National Football League players may be left without health coverage if a new labor accord isn’t agreed upon before the start of next season, the head of the players’ union said.
DeMaurice Smith, executive director of the National Football League Players Association, told Georgetown University graduate students last night that he expects owners to lock players out when the collective bargaining agreement expires after the 2010 season, and that NFL Commissioner Roger Goodell hasn’t guaranteed health coverage will continue for players.
“We’re preparing our guys for the worst,” Smith told the audience of about 200 students. “We told them that, in all likelihood, they will lose their health care.”
Smith couldn’t say how much NFL teams would save if health coverage is cut. Owners haven’t decided whether to extend health care, NFL spokesman Greg Aiello said in an e-mail last night.
“The way to avoid this decision is to reach agreement on a new CBA before March,” Aiello said.
The NFL and its players are negotiating a new labor contract and are in disagreement over what proportion of league revenue players will receive. Rookie salaries, the length of the season, health coverage and drug testing are other points of contention, Smith said.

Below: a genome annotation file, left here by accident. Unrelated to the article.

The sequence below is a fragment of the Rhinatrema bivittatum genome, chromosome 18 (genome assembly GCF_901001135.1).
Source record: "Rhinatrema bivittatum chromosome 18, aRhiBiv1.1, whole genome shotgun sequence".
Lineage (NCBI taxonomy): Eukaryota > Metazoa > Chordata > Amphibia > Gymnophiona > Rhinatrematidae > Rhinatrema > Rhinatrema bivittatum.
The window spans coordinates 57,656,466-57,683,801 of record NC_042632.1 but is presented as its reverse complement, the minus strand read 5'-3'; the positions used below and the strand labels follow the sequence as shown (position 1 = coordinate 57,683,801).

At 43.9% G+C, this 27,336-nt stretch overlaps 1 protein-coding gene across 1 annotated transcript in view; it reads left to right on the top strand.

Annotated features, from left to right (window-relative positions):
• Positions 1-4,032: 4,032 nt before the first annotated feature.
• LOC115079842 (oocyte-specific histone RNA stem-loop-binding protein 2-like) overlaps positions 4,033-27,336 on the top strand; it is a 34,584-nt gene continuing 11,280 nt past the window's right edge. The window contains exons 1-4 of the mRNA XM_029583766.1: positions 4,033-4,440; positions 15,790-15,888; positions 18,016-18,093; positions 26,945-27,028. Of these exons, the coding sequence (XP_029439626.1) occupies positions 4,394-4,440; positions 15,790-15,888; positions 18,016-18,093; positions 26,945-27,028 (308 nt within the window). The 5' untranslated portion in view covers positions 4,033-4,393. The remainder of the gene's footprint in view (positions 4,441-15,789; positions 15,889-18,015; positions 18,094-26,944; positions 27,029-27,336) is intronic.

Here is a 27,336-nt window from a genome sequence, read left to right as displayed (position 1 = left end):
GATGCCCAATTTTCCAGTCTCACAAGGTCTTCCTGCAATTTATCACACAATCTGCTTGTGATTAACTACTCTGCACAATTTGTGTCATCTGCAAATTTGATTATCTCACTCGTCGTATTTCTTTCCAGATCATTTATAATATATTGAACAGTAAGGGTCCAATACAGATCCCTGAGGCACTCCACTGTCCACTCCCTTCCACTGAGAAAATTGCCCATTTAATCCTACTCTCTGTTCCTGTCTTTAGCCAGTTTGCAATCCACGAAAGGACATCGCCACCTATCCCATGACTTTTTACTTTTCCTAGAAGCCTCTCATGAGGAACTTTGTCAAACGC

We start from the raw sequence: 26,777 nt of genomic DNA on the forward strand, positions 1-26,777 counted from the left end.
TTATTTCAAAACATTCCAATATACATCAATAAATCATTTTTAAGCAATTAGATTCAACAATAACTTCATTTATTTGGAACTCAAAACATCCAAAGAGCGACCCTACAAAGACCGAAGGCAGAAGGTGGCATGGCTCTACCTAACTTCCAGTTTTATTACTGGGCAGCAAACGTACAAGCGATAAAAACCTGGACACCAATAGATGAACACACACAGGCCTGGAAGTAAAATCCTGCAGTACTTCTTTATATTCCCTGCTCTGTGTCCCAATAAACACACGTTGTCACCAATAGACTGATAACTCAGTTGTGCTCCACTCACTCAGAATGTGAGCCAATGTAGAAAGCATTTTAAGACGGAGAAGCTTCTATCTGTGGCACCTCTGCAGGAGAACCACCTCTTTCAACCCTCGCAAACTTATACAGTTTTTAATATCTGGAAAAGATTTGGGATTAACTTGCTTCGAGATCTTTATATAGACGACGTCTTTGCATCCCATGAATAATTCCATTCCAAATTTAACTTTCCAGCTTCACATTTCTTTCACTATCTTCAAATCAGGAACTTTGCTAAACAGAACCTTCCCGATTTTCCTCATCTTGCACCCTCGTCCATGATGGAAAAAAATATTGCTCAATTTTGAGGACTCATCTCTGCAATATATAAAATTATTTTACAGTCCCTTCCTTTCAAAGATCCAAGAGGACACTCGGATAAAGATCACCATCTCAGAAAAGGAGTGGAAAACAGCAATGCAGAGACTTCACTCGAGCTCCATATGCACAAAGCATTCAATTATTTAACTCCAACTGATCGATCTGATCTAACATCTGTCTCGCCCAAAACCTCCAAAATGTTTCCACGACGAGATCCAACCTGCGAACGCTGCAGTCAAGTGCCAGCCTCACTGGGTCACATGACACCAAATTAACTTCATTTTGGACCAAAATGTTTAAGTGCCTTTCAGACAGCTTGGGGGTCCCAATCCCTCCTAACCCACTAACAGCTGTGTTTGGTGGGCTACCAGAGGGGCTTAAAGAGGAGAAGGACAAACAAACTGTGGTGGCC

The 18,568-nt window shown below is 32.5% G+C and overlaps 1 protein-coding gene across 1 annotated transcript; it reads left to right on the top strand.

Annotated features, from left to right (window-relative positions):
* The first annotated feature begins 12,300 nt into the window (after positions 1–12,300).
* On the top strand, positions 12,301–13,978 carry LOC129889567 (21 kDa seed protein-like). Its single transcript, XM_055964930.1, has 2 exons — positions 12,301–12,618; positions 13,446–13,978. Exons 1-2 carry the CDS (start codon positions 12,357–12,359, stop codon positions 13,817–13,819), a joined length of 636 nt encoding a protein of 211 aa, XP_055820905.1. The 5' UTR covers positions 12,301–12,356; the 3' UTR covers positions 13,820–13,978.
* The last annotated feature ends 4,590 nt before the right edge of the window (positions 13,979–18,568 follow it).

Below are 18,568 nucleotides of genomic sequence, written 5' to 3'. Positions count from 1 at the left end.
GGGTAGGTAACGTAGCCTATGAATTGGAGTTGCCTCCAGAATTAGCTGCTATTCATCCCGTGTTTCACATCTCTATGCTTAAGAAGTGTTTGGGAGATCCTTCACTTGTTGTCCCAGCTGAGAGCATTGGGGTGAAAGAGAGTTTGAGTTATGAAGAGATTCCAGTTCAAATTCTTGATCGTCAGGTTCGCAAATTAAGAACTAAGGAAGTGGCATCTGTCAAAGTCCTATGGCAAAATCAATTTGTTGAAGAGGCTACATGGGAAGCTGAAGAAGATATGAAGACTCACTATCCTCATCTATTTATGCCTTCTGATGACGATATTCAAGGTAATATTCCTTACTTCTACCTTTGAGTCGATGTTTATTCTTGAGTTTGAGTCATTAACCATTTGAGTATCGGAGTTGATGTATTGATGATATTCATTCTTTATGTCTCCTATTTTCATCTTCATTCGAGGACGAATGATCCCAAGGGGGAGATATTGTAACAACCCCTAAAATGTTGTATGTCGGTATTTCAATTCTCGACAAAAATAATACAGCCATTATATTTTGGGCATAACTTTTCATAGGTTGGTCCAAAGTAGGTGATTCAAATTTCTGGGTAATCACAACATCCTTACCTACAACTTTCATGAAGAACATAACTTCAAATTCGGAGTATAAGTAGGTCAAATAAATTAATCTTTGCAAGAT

The union has about $200 million in a lockout fund, Smith told Bloomberg this month without saying how he planned to use the money.
Canceling next season will cost each city with an NFL stadium about $140 million in lost jobs and revenue, Smith said.
“Every state and local jurisdiction made the choice that we’re going to invest in a stadium because that’s something that will create revenue and create jobs,” Smith said. “Now we know that, if a lockout occurs for a year, it will cost each and every one of those cities $140 million.”
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